Restore a Veeam Agent for Windows 2.0 backup to Azure

This process will outline the steps involved to restore a Veeam backup to an Azure VM.

In this case the backup is of an Azure Virtual Machine that has been backed up to a Veeam Cloud Connect provider, using the Veeam Agent for Windows (VAW).

The steps will be similar if you are restoring an on-site (non-cloud hosted) Virtual Machine (backed up using VBR), or an on-site physical machine that is backed up with VAW.

A limitation of backing up to Cloud Connect repository, is that you are not able to being a “Restore to Azure” job directly from your own VBR installation, this would have to be done by the Cloud Connect provider with their own VBR console, and you would need to liaise with them to arrange it to be done with your supplied Azure credentials. To work around this, we can download the backup files to a Veeam server of our own, and restore to Azure from there.

Before you start

You will need the following ready:

  • An active Azure subscription to restore the backup into.
  • A server running Veeam Backup & Replication 9.5, Update 2. (Preferably cloud hosted, but if local it will still work fine – just be much slower depending on your internet connection).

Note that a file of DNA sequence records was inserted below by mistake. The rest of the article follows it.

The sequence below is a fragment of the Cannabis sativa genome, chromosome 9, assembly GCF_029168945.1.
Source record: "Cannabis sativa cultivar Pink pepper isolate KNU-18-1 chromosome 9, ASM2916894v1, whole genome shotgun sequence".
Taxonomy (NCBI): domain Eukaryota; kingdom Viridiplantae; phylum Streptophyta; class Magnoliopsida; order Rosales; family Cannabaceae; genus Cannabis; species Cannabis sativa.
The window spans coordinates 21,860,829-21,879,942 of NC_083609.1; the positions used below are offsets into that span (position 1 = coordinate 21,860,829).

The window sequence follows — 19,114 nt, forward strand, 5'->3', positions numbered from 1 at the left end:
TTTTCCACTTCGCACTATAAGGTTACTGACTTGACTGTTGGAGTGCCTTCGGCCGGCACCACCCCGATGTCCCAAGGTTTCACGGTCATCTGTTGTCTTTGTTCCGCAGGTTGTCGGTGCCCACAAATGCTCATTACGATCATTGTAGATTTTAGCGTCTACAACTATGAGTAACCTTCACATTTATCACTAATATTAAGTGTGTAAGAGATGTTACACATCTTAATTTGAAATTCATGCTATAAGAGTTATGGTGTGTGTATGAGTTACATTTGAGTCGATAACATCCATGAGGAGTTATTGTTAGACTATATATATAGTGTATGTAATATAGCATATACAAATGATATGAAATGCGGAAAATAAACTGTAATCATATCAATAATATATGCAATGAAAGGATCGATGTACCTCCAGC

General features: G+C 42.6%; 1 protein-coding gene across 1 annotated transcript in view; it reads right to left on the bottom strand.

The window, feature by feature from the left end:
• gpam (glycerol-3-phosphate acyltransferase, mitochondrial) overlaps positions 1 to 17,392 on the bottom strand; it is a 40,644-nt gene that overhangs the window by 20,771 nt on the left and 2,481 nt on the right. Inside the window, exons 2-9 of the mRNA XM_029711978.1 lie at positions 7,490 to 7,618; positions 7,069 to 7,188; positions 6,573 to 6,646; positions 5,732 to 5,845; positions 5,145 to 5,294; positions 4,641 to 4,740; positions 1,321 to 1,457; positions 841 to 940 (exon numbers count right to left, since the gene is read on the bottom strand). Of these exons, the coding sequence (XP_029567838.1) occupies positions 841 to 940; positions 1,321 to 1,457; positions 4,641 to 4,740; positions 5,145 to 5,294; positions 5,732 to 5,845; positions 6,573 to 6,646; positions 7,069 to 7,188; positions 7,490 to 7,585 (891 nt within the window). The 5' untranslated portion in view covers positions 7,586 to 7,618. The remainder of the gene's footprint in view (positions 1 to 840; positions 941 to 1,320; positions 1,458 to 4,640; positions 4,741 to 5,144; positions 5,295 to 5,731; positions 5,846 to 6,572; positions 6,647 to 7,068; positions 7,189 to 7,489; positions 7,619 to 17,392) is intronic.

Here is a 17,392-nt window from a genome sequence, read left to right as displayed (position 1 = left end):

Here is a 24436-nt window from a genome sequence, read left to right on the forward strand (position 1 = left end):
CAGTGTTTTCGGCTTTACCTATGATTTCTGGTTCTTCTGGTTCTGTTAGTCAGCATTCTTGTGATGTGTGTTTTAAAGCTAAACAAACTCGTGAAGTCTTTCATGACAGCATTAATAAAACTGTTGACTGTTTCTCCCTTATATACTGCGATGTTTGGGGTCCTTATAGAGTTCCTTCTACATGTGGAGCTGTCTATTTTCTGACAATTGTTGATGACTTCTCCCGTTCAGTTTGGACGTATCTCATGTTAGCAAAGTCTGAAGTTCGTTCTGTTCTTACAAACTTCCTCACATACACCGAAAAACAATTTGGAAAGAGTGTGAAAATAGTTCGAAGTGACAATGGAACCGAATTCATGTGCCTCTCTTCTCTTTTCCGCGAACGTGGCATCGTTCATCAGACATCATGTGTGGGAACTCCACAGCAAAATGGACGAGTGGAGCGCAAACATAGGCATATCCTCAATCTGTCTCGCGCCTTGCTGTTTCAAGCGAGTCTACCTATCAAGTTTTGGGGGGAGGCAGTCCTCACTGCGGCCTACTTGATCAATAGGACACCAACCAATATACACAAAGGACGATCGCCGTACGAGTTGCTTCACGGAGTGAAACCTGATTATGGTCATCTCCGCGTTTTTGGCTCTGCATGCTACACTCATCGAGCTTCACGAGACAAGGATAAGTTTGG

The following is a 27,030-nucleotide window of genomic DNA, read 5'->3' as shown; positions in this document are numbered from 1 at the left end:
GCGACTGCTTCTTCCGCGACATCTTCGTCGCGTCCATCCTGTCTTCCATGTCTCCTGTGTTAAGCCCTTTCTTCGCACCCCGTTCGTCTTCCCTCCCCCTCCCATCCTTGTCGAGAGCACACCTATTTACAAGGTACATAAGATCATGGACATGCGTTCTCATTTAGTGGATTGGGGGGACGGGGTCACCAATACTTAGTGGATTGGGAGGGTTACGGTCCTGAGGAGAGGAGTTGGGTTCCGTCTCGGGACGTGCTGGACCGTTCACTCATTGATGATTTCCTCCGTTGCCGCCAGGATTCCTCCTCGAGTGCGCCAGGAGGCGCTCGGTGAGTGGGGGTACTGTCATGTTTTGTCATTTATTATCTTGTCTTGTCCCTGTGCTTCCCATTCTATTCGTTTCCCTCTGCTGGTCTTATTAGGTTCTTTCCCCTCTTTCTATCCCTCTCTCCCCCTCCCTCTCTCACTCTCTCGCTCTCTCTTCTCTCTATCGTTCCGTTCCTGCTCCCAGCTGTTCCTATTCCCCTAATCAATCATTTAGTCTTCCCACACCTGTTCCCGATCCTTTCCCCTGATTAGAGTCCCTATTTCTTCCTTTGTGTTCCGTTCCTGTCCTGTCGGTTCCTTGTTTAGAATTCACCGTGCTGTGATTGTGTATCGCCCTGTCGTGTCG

• Credentials & access to the Cloud Connect provider where the backup is stored.
  • Enough storage on your server to download the backup files.

If you don’t have VBR license, you can download it from www.veeam.com and sign up for a 30 day trial.

Downloading the backup files

The first thing to do is download the backup files of the backup job from the Cloud Connect repository to your own VBR console. We have an Azure-hosted server running VBR 9.5 Update 2, and use it to connect to all of our customers Cloud Connect repositories.

  1. Just add the Cloud Connect account under Backup Infrastructure > Service Providers and fill in your account details.